If the fantasy roleplaying gamer on your list has more Monster Manuals than you can shake a d20 at, you might be tempted to just give them a gift card and scratch them off your list. But not so fast! There are still a few options you may not have considered.
REVEL IN THE GLORY OF MISSPENT YOUTH
The Elfish Gene: Dungeons, Dragons and Growing Up Strange by British journalist Mark Barrowcliffe is the memoir of one of the first boys to fall under the spell of Dungeons & Dragons back when it was new and mysterious.
Often brutal and always honest, the book is more about the players than the game, a study in how relationships can change and die — and how it’s not always a bad thing.
Young Mark’s friends will be familiar to anyone who’s been part of any clique of shared obsessions. In his case, as he puts it, it was either D&D or sniffing glue. No virgins were sacrificed — just many, many hours which could have been spent pursuing the opposite sex.
The handsome hardcover will not look out of place on a D&D collector’s shelf of rulebooks — it’s wrapped in a dust jacket that mimics the character record sheets of old, filled in with esoteric details, sketches and statistics and yellowed perfectly as if the sheet had been soaked in tea and dried before it was filled out to make it look like parchment. Not that I know anyone who’s ever done that…
Game Night is a novel by British humorist Jonny Nexus about six gods whose roleplaying game is played out in a second narrative depicting the lives of mere mortals under their power. And for $10, it’s a steal.
From the publisher: “The gods don’t play dice with the universe… unless it’s game night.
A twelve-thousand-year quest is about to be completed, prophecies will be fulfilled, ancient riddles answered, legendary evils bested, and the nature of the universe revealed. All that’s needed is a band of mighty heroes to do the completing.
Unfortunately for the locals, some of the gods have taken a personal interest in the chronicle of these heroes’ adventures. Now they are each guiding one of the characters towards the conclusion of their epic journey. That is, when they’re not squabbling, backstabbing each other, blowing things up by accident, refusing to play by the rules, and turning the AllFather’s creation into a mess of petty arguments, fantasy cliché, gratuitous combat and unnecessary dice rolls.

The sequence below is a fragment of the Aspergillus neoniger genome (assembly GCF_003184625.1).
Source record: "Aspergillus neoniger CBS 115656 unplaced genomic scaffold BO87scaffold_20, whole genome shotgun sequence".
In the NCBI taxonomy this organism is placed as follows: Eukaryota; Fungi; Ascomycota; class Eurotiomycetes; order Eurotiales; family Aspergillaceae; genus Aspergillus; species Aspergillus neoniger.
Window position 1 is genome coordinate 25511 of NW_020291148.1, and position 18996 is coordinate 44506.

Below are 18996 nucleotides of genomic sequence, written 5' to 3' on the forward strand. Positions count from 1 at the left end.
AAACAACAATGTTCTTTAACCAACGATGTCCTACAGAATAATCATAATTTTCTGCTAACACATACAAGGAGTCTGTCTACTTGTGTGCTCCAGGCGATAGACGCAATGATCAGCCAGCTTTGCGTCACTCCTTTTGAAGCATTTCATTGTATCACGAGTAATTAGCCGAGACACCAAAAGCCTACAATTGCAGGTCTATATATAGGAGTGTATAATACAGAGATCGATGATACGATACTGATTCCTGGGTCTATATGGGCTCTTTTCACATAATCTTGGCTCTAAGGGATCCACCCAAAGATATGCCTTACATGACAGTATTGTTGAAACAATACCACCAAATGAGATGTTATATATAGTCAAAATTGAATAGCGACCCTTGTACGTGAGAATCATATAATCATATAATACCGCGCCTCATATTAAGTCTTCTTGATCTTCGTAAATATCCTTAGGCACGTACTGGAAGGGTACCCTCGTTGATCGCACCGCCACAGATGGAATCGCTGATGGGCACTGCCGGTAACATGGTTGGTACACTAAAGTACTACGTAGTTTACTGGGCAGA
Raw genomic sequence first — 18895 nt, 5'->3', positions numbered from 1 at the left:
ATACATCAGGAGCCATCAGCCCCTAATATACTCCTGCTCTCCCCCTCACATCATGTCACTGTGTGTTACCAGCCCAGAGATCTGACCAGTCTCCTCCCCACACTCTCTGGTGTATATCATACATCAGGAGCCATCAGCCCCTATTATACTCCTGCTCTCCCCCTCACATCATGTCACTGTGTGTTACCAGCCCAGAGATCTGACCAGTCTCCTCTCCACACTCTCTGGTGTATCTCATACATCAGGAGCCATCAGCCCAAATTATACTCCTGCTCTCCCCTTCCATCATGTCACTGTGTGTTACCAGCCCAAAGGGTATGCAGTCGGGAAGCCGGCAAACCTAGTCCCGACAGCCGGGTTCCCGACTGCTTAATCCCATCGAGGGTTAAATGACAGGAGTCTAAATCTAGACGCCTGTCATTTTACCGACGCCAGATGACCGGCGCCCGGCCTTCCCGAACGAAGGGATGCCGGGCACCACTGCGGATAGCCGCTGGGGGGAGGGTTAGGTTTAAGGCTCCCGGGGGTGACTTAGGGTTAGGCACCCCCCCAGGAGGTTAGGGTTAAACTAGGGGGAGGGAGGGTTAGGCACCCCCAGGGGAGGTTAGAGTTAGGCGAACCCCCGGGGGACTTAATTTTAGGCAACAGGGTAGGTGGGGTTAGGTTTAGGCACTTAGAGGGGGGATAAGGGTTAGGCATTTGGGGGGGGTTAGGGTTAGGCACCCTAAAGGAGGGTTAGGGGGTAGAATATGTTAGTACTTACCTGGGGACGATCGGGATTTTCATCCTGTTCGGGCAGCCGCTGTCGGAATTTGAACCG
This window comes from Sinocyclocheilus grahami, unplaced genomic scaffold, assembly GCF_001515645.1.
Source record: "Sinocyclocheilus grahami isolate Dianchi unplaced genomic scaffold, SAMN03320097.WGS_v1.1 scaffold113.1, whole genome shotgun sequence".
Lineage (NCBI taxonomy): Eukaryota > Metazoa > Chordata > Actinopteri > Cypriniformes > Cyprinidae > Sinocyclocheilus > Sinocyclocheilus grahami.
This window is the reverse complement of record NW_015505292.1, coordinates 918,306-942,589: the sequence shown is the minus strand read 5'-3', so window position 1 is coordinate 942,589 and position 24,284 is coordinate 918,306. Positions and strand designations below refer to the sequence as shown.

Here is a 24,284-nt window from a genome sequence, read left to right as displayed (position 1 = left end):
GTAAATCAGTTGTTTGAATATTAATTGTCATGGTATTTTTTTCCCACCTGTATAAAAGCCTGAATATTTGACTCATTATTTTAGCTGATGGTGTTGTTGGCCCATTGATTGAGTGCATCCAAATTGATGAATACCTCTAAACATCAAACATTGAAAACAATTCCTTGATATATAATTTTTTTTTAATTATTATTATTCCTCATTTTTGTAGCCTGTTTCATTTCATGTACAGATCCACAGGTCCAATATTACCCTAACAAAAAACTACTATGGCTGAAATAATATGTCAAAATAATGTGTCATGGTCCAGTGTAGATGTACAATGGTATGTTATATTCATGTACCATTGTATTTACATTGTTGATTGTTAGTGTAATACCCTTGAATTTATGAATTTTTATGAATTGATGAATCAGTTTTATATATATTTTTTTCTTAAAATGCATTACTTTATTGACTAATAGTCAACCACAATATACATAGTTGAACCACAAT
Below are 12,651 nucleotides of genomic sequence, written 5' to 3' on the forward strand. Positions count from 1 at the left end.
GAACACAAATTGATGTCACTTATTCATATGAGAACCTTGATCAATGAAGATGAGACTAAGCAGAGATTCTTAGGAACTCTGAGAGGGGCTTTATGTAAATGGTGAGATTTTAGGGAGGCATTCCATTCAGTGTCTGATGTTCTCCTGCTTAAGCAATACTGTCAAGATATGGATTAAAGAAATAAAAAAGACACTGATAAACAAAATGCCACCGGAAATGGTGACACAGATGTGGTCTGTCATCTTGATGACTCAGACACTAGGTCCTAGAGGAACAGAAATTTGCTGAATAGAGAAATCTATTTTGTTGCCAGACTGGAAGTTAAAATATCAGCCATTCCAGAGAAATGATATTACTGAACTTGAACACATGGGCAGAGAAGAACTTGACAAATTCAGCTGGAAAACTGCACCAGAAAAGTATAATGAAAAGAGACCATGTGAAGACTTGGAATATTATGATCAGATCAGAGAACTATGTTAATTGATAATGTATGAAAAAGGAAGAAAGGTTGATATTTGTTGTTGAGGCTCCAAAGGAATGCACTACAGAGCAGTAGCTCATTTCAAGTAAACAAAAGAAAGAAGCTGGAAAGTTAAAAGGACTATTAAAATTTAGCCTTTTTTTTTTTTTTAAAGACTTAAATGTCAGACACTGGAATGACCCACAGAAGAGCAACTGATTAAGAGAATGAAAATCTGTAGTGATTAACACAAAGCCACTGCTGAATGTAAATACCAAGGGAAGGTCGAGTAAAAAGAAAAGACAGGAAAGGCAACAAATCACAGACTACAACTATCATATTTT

If you thought your games group couldn’t be any worse, Game Night shows just how bad things can get when a bunch of unruly deities decide they want to play. And may the heavens help us all.”
ADVENTURES & ACCESSORIZING
A few months back I saw an interesting title at the library and gave it a thumb-through; I was hooked. Confessions of a Part Time Sorceress: A Girl’s Guide to the Dungeons and Dragons Game by Shelly Mazzanoble is the true first-person tale of an RPG industry insider (the author works in marketing for Wizards of the Coast) who at first knew nothing about RPGs.
“A smart, humorous examination of the Dungeons & Dragons roleplaying game from a female gamer’s point of view. The book delves into the myths and realities of gamer stereotypes. It explains how to build a character for a D&D game, how to shop for gear, how to play, and how to find the perfect gaming group, all the while exploring the things that make the D&D game a rewarding and recurring social experience for both men and women.”
THE LATEST TOYS
The new fourth edition of D&D has streamlined the venerable tabletop roleplaying game’s labyrinthine rules, making it easier for former players who have “grown up” and now have jobs and families to get their old buddies together once in a while to slay a dragon or two. The three core rulebooks — the Player’s Handbook, Monster Manual and Dungeon Master’s Guide — are also available separately, and the gift set presents no greater value — aside from the handsome slipcase, that is. Also, new for the holidays are deluxe editions of each book, sold separately for $75 apiece, with foil covers and recently updated corrections to the new rules — a nice, if pricey, surprise under the tree indeed.
Along with the new edition comes D&D Insider, a subscription-based online service that includes a rules database, character builder and visualizer and the digital evolution of the old Dragon and Dungeon magazines. The cost is $4.95 per month at a 12-month rate, $6.65 per month for three months and $7.95 on a month-by-month basis.
Incidentally, the character builder just went public in an open beta. For free, users can download the tool and create, print and advance characters up to Level 3.
Progress be damned! Now is the time to buy up old D&D books on the cheap. Many gamers or former gamers have jettisoned much or all of their collection over the years. Give the gift of nostalgia and confront them with a piece of their geeky past! Bookmans (locations in Mesa, Phoenix, Flagstaff and Tucson) and Half Price Books (Mesa and Paradise Valley) always have an impressive selection of old D&D books — especially now with the change in editions — and they carry dozens of other RPGs as well.